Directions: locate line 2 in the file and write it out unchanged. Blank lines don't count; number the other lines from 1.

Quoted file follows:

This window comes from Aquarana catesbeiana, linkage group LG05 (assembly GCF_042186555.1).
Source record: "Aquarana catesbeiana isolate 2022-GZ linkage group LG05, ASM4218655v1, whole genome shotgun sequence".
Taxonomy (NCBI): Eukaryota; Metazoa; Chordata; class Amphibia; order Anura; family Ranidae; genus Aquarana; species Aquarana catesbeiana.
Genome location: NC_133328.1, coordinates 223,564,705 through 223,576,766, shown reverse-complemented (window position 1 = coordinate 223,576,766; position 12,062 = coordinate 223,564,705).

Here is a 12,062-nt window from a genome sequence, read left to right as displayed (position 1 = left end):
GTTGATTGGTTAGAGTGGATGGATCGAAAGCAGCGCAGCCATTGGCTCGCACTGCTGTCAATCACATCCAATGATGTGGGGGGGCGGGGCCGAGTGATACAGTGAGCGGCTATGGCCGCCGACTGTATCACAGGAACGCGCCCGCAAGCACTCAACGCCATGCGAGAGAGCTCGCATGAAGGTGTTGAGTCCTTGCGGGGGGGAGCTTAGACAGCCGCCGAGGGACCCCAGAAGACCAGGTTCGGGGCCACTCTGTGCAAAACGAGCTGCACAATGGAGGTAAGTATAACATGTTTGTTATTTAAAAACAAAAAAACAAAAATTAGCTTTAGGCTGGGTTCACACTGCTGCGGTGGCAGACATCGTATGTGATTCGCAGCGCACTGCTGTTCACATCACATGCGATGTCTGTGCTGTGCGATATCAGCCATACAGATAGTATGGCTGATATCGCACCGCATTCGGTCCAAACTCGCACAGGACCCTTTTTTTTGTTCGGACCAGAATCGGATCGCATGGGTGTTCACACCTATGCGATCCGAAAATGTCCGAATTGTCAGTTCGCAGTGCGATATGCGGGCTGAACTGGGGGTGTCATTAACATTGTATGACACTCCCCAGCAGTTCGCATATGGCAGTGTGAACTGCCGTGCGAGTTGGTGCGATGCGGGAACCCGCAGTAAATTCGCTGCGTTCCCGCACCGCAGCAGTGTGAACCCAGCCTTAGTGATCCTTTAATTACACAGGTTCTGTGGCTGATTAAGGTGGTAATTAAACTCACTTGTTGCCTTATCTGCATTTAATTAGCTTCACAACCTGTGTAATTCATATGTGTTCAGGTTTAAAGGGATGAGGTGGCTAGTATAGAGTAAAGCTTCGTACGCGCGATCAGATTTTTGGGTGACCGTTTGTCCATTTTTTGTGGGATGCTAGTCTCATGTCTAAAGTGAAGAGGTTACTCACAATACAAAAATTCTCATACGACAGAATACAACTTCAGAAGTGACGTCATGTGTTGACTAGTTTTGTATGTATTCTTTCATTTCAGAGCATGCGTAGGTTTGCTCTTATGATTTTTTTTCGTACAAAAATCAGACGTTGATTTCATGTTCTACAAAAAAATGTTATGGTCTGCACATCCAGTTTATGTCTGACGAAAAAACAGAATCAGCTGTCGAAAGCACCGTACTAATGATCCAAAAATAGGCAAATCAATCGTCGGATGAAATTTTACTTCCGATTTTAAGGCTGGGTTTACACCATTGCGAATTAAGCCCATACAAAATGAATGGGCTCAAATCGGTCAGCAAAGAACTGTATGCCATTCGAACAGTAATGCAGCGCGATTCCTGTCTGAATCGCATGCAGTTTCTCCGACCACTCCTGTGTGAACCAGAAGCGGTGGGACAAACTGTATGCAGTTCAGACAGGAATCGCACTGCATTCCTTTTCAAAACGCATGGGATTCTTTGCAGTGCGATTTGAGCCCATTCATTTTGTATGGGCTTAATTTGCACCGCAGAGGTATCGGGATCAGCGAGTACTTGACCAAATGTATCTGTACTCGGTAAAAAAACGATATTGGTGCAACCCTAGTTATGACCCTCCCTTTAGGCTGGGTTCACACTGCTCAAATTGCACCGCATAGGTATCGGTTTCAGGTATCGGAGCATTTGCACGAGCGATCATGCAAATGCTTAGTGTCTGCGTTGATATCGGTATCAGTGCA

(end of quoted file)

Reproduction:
Source record: "Aquarana catesbeiana isolate 2022-GZ linkage group LG05, ASM4218655v1, whole genome shotgun sequence".